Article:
Greece Bans Bottom Trawling: Leading Europe in Marine Conservation

Historic Decision Sets Precedent for Protecting Marine Ecosystems, Sparks Hope for EU Action


Greece has emerged as a trailblazer in marine conservation within Europe, marking a historic milestone by becoming the first European nation to enact a comprehensive ban on bottom trawling in its national marine parks and protected areas. This decisive move underscores Greece’s commitment to safeguarding its rich and diverse marine ecosystems, a pledge backed by a substantial investment of €780 million.

Prime Minister Kyriakos Mitsotakis unveiled this groundbreaking initiative during the Our Ocean conference held in Athens on Tuesday. Addressing delegates, Mitsotakis revealed plans to establish two new marine national parks, strategically located in the Ionian and Aegean regions. These additions will significantly expand the coverage of marine protected areas, encompassing approximately one-third of the nation’s maritime territorial waters and amplifying conservation efforts by almost 80%.

Scheduled for implementation, the ban on bottom trawling within national parks is slated for completion by 2026, with a broader prohibition across all marine protected areas set for enforcement by 2030. To ensure compliance with these regulations, Mitsotakis announced the deployment of a sophisticated surveillance system, incorporating state-of-the-art technology such as drones.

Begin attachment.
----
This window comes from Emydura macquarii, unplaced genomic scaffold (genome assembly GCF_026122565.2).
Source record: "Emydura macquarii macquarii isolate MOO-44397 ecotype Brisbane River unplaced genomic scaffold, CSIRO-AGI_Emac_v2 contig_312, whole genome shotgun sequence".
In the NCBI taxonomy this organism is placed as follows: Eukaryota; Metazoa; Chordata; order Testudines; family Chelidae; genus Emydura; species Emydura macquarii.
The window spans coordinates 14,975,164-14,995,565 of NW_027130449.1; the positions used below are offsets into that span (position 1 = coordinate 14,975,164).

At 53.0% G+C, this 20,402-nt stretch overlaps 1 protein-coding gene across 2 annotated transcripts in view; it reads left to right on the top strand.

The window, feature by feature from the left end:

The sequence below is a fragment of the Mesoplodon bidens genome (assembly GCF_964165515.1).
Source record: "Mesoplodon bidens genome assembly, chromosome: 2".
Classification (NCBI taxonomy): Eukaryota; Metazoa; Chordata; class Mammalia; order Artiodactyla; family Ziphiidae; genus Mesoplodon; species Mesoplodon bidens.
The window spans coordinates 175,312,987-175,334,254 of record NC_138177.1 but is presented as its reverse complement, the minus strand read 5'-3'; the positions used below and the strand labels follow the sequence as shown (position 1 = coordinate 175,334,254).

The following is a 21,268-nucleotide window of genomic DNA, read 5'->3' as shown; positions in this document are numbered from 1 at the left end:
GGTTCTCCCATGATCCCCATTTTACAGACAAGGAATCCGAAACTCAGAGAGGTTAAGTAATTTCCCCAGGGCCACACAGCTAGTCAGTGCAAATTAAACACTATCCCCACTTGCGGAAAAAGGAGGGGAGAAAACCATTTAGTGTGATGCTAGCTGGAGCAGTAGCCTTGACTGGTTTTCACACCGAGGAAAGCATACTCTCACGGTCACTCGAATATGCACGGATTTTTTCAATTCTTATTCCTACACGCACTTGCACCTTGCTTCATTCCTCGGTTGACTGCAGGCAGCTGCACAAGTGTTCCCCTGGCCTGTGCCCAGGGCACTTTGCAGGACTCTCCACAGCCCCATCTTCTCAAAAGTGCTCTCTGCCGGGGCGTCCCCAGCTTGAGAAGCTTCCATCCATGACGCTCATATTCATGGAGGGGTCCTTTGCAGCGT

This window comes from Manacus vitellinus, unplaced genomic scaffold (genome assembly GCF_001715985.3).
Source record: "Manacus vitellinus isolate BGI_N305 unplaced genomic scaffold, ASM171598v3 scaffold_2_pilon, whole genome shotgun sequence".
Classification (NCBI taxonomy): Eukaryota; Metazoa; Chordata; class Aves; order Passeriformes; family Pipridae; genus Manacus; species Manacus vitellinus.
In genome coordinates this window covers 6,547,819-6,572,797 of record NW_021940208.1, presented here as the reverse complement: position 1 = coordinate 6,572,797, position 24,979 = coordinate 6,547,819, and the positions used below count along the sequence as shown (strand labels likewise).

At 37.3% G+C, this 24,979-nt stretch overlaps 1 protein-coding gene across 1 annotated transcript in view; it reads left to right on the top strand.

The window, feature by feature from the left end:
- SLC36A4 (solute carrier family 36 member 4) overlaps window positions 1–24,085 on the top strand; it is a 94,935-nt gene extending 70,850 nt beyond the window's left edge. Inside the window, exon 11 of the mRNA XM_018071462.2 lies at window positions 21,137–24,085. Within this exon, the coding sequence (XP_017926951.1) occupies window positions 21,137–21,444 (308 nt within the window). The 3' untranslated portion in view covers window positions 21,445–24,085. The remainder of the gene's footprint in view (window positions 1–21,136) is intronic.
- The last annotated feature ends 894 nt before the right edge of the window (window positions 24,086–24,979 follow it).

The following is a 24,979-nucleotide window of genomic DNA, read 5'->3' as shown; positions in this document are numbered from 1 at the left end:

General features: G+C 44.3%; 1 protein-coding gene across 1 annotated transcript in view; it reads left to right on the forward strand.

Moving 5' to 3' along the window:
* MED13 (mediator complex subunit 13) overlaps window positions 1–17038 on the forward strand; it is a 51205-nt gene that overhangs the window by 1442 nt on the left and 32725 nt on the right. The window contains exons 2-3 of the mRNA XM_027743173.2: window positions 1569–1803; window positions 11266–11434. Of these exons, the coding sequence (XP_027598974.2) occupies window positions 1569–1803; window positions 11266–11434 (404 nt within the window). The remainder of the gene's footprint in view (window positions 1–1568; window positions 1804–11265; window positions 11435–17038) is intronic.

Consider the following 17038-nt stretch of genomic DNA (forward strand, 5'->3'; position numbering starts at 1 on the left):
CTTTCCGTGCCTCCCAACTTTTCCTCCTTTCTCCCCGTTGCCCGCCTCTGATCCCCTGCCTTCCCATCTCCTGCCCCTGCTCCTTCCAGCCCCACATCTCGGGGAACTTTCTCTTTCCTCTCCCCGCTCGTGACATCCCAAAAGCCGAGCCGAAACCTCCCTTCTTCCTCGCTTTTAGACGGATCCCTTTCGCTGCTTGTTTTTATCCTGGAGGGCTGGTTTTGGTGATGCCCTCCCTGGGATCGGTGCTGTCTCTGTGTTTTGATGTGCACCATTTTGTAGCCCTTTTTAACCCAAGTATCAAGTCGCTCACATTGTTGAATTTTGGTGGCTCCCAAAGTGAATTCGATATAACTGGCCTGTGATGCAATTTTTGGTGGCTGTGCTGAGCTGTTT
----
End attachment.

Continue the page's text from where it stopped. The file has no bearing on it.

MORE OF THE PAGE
The proposed Ionian marine national park, spanning nearly 12% of Greek territorial seas, holds promise for the preservation of various marine species, including sperm whales, striped dolphins, and the endangered Mediterranean monk seal. Similarly, the South Aegean Marine Protected Area (MPA) is poised to safeguard 6.61% of Greek territorial waters, fortifying conservation efforts across diverse marine habitats.

Nevertheless, Greece’s proactive stance on marine conservation has triggered diplomatic tensions with Turkey, its historical rival. Ankara’s foreign ministry recently voiced objections, citing territorial disputes and political motivations surrounding the Aegean marine park project.

Despite geopolitical challenges, environmentalists have welcomed Greece’s bold initiative, expressing hopes for a ripple effect across the European Union. Nicholas Fournier, campaign director for marine protection at Oceana, emphasized the potential influence on other EU members, highlighting the need for collective action to combat destructive fishing practices.

The ban on bottom trawling, a highly detrimental fishing technique characterized by its destructive impact on marine habitats and carbon emissions, has gained significant traction within the conservation community. Organizations such as Oceana, the Marine Conservation Society, and Seas at Risk have urged the EU to adopt stricter measures to curtail this harmful practice, citing reports indicating its prevalence in 90% of offshore MPAs within EU waters.

As Greece leads by example, Europe faces mounting pressure to prioritize marine conservation and foster collaborative efforts to mitigate the ecological impact of industrial fishing practices. With Greece setting a precedent for decisive action, the stage is set for transformative change in the management and protection of marine ecosystems across the continent.

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